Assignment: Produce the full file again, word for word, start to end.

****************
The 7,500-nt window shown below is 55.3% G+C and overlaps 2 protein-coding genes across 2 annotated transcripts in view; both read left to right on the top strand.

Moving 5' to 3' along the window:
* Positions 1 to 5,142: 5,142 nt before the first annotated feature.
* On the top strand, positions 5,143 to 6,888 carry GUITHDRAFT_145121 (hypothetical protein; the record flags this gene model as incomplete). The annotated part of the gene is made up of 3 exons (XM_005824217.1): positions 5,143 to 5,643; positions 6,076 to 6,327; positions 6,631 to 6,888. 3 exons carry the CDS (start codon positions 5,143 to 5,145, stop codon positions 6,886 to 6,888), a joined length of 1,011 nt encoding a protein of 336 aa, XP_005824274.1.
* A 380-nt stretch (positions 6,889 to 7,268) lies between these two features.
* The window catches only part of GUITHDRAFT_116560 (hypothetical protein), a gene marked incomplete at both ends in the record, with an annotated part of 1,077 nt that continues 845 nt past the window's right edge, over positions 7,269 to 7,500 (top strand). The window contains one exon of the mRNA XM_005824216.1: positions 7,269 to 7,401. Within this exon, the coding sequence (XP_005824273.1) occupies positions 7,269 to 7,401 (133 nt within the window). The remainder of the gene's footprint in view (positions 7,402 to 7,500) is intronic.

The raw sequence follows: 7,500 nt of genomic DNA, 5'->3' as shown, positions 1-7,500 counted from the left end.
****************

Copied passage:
The 7,500-nt window shown below is 55.3% G+C and overlaps 2 protein-coding genes across 2 annotated transcripts in view; both read left to right on the top strand.

Moving 5' to 3' along the window:
* Positions 1 to 5,142: 5,142 nt before the first annotated feature.
* On the top strand, positions 5,143 to 6,888 carry GUITHDRAFT_145121 (hypothetical protein; the record flags this gene model as incomplete). The annotated part of the gene is made up of 3 exons (XM_005824217.1): positions 5,143 to 5,643; positions 6,076 to 6,327; positions 6,631 to 6,888. 3 exons carry the CDS (start codon positions 5,143 to 5,145, stop codon positions 6,886 to 6,888), a joined length of 1,011 nt encoding a protein of 336 aa, XP_005824274.1.
* A 380-nt stretch (positions 6,889 to 7,268) lies between these two features.
* The window catches only part of GUITHDRAFT_116560 (hypothetical protein), a gene marked incomplete at both ends in the record, with an annotated part of 1,077 nt that continues 845 nt past the window's right edge, over positions 7,269 to 7,500 (top strand). The window contains one exon of the mRNA XM_005824216.1: positions 7,269 to 7,401. Within this exon, the coding sequence (XP_005824273.1) occupies positions 7,269 to 7,401 (133 nt within the window). The remainder of the gene's footprint in view (positions 7,402 to 7,500) is intronic.

The raw sequence follows: 7,500 nt of genomic DNA, 5'->3' as shown, positions 1-7,500 counted from the left end.